Gaetano Mosca and Vilfredo Pareto are the two most prominent figures of the Italian school of elitism. This new theory developed in response to the challenges of the democratic age, which was seen as incompatible with elitist ideas. Unlike other theorists who addressed similar issues at that time, such as Alexis de Tocqueville or Thomas Carlyle, Mosca and Pareto saw democracy as a positive development. However, they believed that this new social context required a new type of elite which would take advantage of the opportunities offered by democratization while preserving the pre-democratic “natural” elites. For both Mosca and Pareto, the old aristocratic elites could no longer be effective in a democratic society because they were not equipped to compete with democratically elected leaders and had become impotent in front of open elections. The new elite should be able to perform effectively as managers of society; it should be chosen for their inherent abilities; and it should come from a privileged background where education was accessible only to a small group. Only then would this new elite be able to govern effectively without making any concessions to popular demands or establishing any kind of cooperation with competing non-elite groups. The Italian School of Elitism was an intellectual movement in Italy at the beginning of the 20th century. It was mainly concerned with the role of elites in society. It was heavily influenced by the work of Italian sociologist Gaetano Mosca and Vilfredo Pareto. The other leading figures were Enrico Ferri, Roberto Michels, and Giovanni Gentile. The main idea behind the movement is that human societies always have an elite. The elite is in control of the power and the state. And it acts in its own interests, regardless of what is best for the society as a whole. The doctrine of the Italian School of Elitism is based on the idea that all societies are ruled by elites. The elites are the people with power in all social systems, such as governments, corporations, or other institutions. Elites are people who have power because of their wealth, their political influence, or their social prominence. The elites are different from the majority of the people because they have access to resources that others do not have. This gives them great power in both social and political systems. For example, in a corporation, the president and the board of directors represent the elite. They have power in the company and the ability to make decisions that affect everyone who works there. When people talk about the American elite, they are referring to the people who have power and influence in the United States. These might be politicians, business executives, professors, or other people in positions of power. Elites are not composed of people who were born into power. Rather, they are people who have been chosen in a selective process. When Pareto first came up with his circulation model, Pareto could not have known that it would become so influential. However, he did not intend for it to be used as a way of explaining how people got rich. Instead, he believed that his model would help explain why some countries had high levels of inequality and others did not. As it happens, his model has proved useful in many fields outside economics. For example, it has been applied to problems in education, health care and politics. More recently, however, economists have started to use Pareto’s model more widely when trying to explain inequality in society. Today, the circulation model is one of the most popular models for understanding how inequality affects people at different points in their lives. This selectiveness is one of the most important characteristics that distinguishes an elite from the rest of society. Since elites are composed of few people, they must be selective in choosing their members. No person is automatically a member of an elite group simply because he or she was born in a certain place or has a certain amount of money. Beyond their physical or economic characteristics, elites also select their members according to their abilities. An elite group is a group of people who have the skills and abilities necessary to govern the society effectively and make decisions that are good for everyone. For example, the U.S. Congress is the most important elite group in the country. It is composed of two houses: the Senate and the House of Representatives. The Italian School of Elitism believes that the most important elite is the intellectual elite. Intellectuals are people who are involved in creating and shaping ideas. These people are part of the intellectual elite because they have the knowledge and skills necessary to govern the society effectively. The intellectual elite should also act in the interests of the elites in general. It should use modern scientific knowledge to improve the lives of people who are not part of the elite. But it should not promote ideas that are in the interests of the people. For example, in the early decades of the 20th century, intellectuals were very interested in creating and promoting new social sciences. In this movement, they sought to expand the boundaries of knowledge through scientific research in areas like sociology and psychology. However, the Italian School of Elitism criticized this trend. Intellectuals only wanted to study the behavior of people. They wanted to understand social phenomena like poverty, crime, or religion. But they had no interest in changing these phenomena. Mosca, who was the first to develop this theory, is perhaps the most influential member of the Italian School of Elitism. He is also the author of one of the most important works in modern political theory: The Ruling Class, published in 1939. He believed that political institutions are a reflection of the society’s elites. Mosca imagined a hypothetical society in which the political institutions were designed by an engineer. In this society, political power is based on numbers: the more people who support a politician, the more power he has. Mosca then imagined a society in which the political institutions are designed by an architect. In this society, political power is based on merit: the more skilled and competent a politician is, the more power he has. In Mosca’s view, political institutions are a reflection of society’s elites. In the society imagined by Mosca, the political institutions are a reflection of society’s engineers. In other words, political institutions are a reflection of the society’s elites. Among the problems related to the political class, Mosca studied most carefully that of organization. In addition to the very definition of political class in terms of an ‘organized minority,’ it should not be forgotten that all of Mosca’s political science is deeply connected with the organizational dimension of power. First, Mosca distinguishes between organization understood as a context, as a structural field that conditions the behavior of political actors, and organization as a product, that is, as a result of power relations, as a consequence of a deliberate will and ability to coordinate. In the first case, organization is synonymous with hierarchy and refers to a structural requirement of the entire collectivity. In the second it is synonymous with cohesion and refers to a special group of people. Thus, while there can be no political society that is not organized, i.e., that is not hierarchically structured, what makes a social force politically relevant is its internal organization: “Every force, for it to assert itself in proportion to its real importance, must be well organized.” The concept of organization is used by Moscow now as a synonym for the state and political hierarchy, as an organization external to the political class, and now instead as internal organization, as an indispensable resource for the conquest, exercise, maintenance, transmission and eventual overthrow of power, as a set of consciously coordinated activities put in place by the ruling group to increase its cohesion and to achieve common goals. In the latter meaning, the organizational dynamics of the ruling group refers to three distinct processes: the first concerns the way in which the political class has constituted itself and institutionalized the relations between its different components (fractions); the second concerns the mechanisms of power division and the emergence of a hierarchy within the ruling minority itself; and finally, the third refers to the psychological cohesion and the will to coordinate which, by cementing contrasts of interest and opposition, makes the action of the group holding power irresistible. With respect to the external organization, which tends to coincide, as we have seen, with the political organization of society, Moscow identifies two basic types of power structures: one in which authority is transmitted from the top down (autocratic principle) and the opposite one in which power emanates from the governed to the governed (liberal principle). Combining together the tendencies relating to the formation and turnover of the political class with the principles that preside over the transmission and structuring of power, Moskian theory offers an articulate taxonomy of political systems, which configures four ideal types of state organization: aristocratic-autocratic, aristocratic-liberal, democratic-autocratic, and democratic-liberal. The liberal principle is marked by the introduction of a more or less expanded electoral system; the autocratic principle usually makes use of heredity of office, although the case of a division between stage power, which remains the prerogative of the titular autocrat, and actual power, which is instead entrusted, including through co-optation, to a coadjutor autocrat, is not uncommon.The introduction of this typology allows Mosca to develop further reflections on the extent and composition of the political class. His attention to the hierarchy and external organization of power leads him to identify two levels of political class. Between the tiny minority of rulers, “two or three dozen or even a hundred individuals, who monopolize the direction of the state,” and the vast majority of the ruled Moscow places a “second stratum” of the political class, much more numerous than the first. This second stratum encompasses all the directing capacities of the country and exercises power “in sharecropping” and often “on behalf” of the first, which, alone, could not frame and direct the action of the masses. Present in all forms of political regime, this second stratum is more or less extensive and is recruited now on the basis of birth and co-optation, now through contests and elections. In autocratic regimes this second stratum is almost always made up of priests and warriors; in liberal regimes it tends to coincide with the top echelons of the bureaucracy and the leading cadres of political parties vying for power.
According to Vilfredo Pareto, peoples are invariably ruled by aristocratic power, but this power is subject to continuous turnover; where this dynamic equilibrium, consisting of constant and orderly turnover, is guaranteed, all strata of the population benefit. With the delimitation of the concept of circulation of elite, the problem of social balance is resolved in the problem of the relationship between the ruling class and the ruled class. Every society is characterized by the different composition of the ruling class and the governed class, and by the different way in which the turnover between one and the other takes place. To this turnover Pareto gives the name “circulation of elites”: it is the greatest indicator of the different forms that social equilibrium can take. Where there is little or no circulation, the equilibrium is static; where it is gradual and regular, that is, where there is a continuous passage of elements from the ruled class to the ruling class, the equilibrium is dynamic. When circulation breaks down, an imbalance is generated, which can lead to the violent replacement of one system by another (revolution). Pareto believes that he has set the stage for the solution of two fundamental problems in sociology: the typology of historical forms of systems and the typology of social change. The first problem he relates to the composition of the elected class, the second to the circulation from the non-elected class to the other. To solve the first as well as the second problem, Pareto makes special use of the first two classes of residues (instincts) that make up his typology: the one that reveals the instinct of combinations and the one that reveals sentiments in favor of the persistence of aggregates. Depending on whether one or the other instinct prevails, elites are progressive or conservative, innovative or traditional, tolerant or authoritarian, open or closed. Distinguishing therefore in each elected class three different levels, that of the political elite (which to Pareto seems the most important for the purpose of determining social equilibrium), that of the economic elite, and that of the intellectual elite, the predominance of one or the other instinct (“residual”) distinguishes three pairs of elites: at the political level, the elite who rule primarily by cunning and those who rule primarily by force (the foxes and the lions); at the economic level, the speculator class, comprising entrepreneurs, that is, those “whose income is essentially variable and depends on the shrewdness of the person in finding sources of profit,” and the profiteer class; at the intellectual level, men of science who tend toward skepticism and men of faith who tend toward dogmatism. We can tend to say that a society in which politics is in the hands of foxes is also a mercantile society with a skeptical and critical culture; a society in which politics is exercised by lions, on the other hand, is also a society with a stagnant economy and strong religious beliefs. The ideal society should be one in which all three different levels of residuals of the two classes are distributed in such a way as to ensure both change (instinct of combinations) and continuity (persistence of aggregates) together. But since no social system has so far lasted beyond a certain time limit, it is necessary to go looking for the cause of change in a defect of circulation of the elected classes. It is a fact that the elected classes tend to perpetuate their domination: but the former, those of the “combiners,” end up in the long run lacking sufficient energy to keep a grip on power against the various upheavals coming from below; the latter, those of the “aggregators,” end up in the long run being weakened by the innovative thrusts coming from the subject class, often led by those who have been rejected or alienated by the elected class. All this confirms in Pareto’s eyes that social change depends on the different way in which the transition from the unelected class to the elected class takes place. The ideal condition is that there should be a steady and regular transfer of individuals from the non-elected class to the elected class. When this process fails or comes to a halt, the system tends to perpetuate only one type of elected class; but the resulting uniformity eventually pushes society into that stage which, allowing no more gradual change, gradually leads to radical change. Composition and circulation of the elected class are thus two closely conjoined phenomena. The perpetual oscillation of residuals determines, therefore, the play of politics and produces, on the level of ideologies, the alternate prevalence of conservation and progress. Societies are “essentially heterogeneous,” but in order to survive, certain “uniformities” must be adhered to: force and cunning, coercion and consensus-seeking are the tools employed by the ruling elite to maintain the necessary social uniformities, but no political regime, from the most authoritarian to the most democratic, can do without “force” if it does not want to meet with its own disintegration. Of course, a ruling class can by the use of cunning, fraud and corruption, keep its opponents at bay and neutralize their subversive violence: but in this way, in the ruling class, the remnants of the ‘instinct of combinations are increasingly strengthened and those of the persistence of aggregates are weakened, the number of “foxes” increases, the number of “lions” decreases. The leaders of oppositions are skillfully tamed and skillfully integrated into the dominant power system; but this technique of governance, however effective, cannot go beyond certain limits: there comes a time when the ruling elite, over-saturated with men in whom the remnants of the first class prevail, with men accustomed to governing by compromise and cunning, finds itself in difficulty when faced with a new elite in which the remnants of the second class have condensed, a new ruling class in which those traits of faith, energy and courage are present and dominant which are now lacking in the old aristocracy. When a ruling class, faced with repeated transgressions of the social order, no longer knows how to use force, the “anarchic work of the governed” is inevitable, Pareto observes: where public power breaks down, due to lack of energy on the part of those who should enforce the legal order, small states within the large state soon form, small societies in opposition to each other and to society at large; where an authority capable of imposing “public justice” is lacking, private justices proliferate. The efficacy of law, even of the most democratic of laws, lies in the “force” that upholds it and enforces its observance, while “most serious illusion is that of politicians who imagine themselves to be able to make up for the use of armed force with helpless laws.” The proof of this permanent link between “force” and “law,” broken which paves the way for revolution and war, lies in international relations, where, lacking a super authority endowed with actual power, disputes are resolved by the force of the disputants, more or less elegantly concealed “under the trappings of humanitarian and ethical declamations.” Pareto’s lesson is well present in some of the great theorists of liberal democracy such as Joseph A. Schumpeter and Raymond Aron confirming what Sartori has written about the full reconcilability of the theory of elites, political realism and moral preference for the values and institutions of a democratic society as long as one has a non-mythical conception of democracy. Usually, when one wants to emphasize the non-compatibility between the theory of elites and democracy, one turns to the pages in which Pareto presents democracy as a “metaphysical derivation,” calls popular representation “a fiction,” and recognizes as the only prerogative of democratic government a greater propensity for clientelism and manipulated consent rather than the use of force. However, still to remain in classical elitism, indications of reconciliation can already be found in Moscow, such as when he distinguishes between aristocratic and democratic regimes, which, unlike the former, are governed by articulate, heterogeneous, open political classes subject to the rule of free discussion, or when he defines the representative system as the only form of organization in which a multiplicity of political forces are placed in a position to effectively control each other. But it is mainly a few decades later, first with Mannheim and later with Schumpeter and Lasswell, that the foundations were laid for an elitist theory of democracy. The Hungarian sociologist Mannheim, in an analysis written in the 1930s but published posthumously under the title The democratization of culture (1956), argued that democracy does not exclude the presence of elites, but implies a specific principle of their formation and recruitment. The Austrian-born economist Schumpeter went even further by proposing, in Capitalism, socialism and democracy (1942), a new theory of democracy that has its strength precisely in the problems related to the composition and formation of the political elite. Although Gaetano Mosca’s name never appears in Schumpeter’s book, the critique of the classical concept of democracy in it rests largely on the same foundations on which the Italian political scientist rejected the idea of popular sovereignty. Like Moscow, in fact, Schumpeter believes that in no case can the majority rule and that in all regimes it is always a minority that directs the majority. The literal definition of the term democracy as ‘government by the people’ has, except in very small political communities, no real meaning, while the concept of the ‘common good’ turns out empirically to be more the fictitious product of the governing minority than the driving force behind the political process. But if it is not possible to change the minority character of the political class, nor to think of the will of the people as the subject that decides about political problems, it is possible instead to reverse the terms of the problem and design a realistic democracy in which the people have an effective opportunity to accept or reject the men who are to govern them. In other words, starting from the observation that the people’s task is to produce a government, or an intermediate body that will in turn generate an executive, Schumpeter proposes to identify democracy with a specific way of selecting the political class. From this perspective, democracy is “the institutional means of arriving at political decisions on the basis of which individuals obtain the power to make decisions through a competition involving a popular vote” (see Schumpeter, 1942; tr. it., p. 257). With this new definition, which qualifies as democratic a procedure of “acceptance” of a political class, Schumpeter emphasizes how the degree of autonomy and popular initiative is connected to an effective competition between several individuals or several groups aiming at the attainment of power. Only the plurality of political forces vying for power and genuine competition for leadership constitute the last stronghold of defense of the democratic doctrine, the only possible way to reconcile the inevitability of a minority political elite with the direct intervention of the vast majority of citizens. In these terms, the theory of elites and the doctrine of liberal democracy are not only not contradictory, but become complementary: Schumpeter’s theoretical proposal amounts to an integration of elitist elements into a democratic scaffolding, which replaces the concept of ‘government of the people’ with that of ‘government approved by the people.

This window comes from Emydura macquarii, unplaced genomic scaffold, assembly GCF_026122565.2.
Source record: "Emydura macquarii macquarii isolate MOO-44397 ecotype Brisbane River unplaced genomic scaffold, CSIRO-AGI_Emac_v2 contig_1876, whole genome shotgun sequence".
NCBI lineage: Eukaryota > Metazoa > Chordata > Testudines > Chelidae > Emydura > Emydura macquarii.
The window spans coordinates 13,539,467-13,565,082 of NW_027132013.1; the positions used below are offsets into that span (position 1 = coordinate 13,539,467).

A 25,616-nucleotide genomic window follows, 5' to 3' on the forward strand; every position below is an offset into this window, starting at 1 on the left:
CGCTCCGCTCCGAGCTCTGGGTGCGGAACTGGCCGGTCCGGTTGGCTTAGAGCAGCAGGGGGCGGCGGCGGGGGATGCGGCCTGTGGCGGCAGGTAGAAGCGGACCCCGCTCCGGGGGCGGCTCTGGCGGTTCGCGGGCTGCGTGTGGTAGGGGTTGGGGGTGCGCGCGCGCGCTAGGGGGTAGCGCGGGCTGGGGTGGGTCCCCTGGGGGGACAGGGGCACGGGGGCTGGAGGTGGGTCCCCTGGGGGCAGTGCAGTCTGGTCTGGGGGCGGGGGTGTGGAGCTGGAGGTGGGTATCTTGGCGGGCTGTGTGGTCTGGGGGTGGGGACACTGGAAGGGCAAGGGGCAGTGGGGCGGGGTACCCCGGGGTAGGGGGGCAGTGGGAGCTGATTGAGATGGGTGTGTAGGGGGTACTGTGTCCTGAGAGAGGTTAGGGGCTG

Given that democratic politics is also dominated, to a greater or lesser extent, by elites entailed the identification of the following requirements deemed indispensable to configure effective compatibility between elites and democracy: (1) the electorate is able to choose among a plurality of competing elites; (2) elites cannot make their power hereditary or prevent new social groups from gaining access to top positions; (3) elites gather support from shifting coalitions so that none can become permanently predominant; and (4) the various dominant elites in different sectors of society never establish a common alliance. Put in these terms, the initial opposition between elites and democracy would be overcome by the formula ‘democratic elitism’ by which it is intended to indicate that in a polyarchy political power is exercised through an alternation between different mobile and open elites, elites that propose themselves and do not impose themselves, and that the influence that the people as electorate operates on the government ultimately depends on the actual pluralism of elites and the actual competition that takes place between them. All this amounts, as noted by Peter Bachrach in his work The theory of democratic elitism (1967), not only to repudiating the ethical ideal of classical democracy and downplaying participatory instances, but above all to reaffirming the inalterability of the elite-mass dichotomy even in contemporary industrial societies. In classical theory, the focus of attention was on the people and their participation in power; in democratic elitism, the focus is on the elite and its pluralistic and competitive character, resulting in the retreat of the egalitarian principle from equality of power to equality of access to positions of power.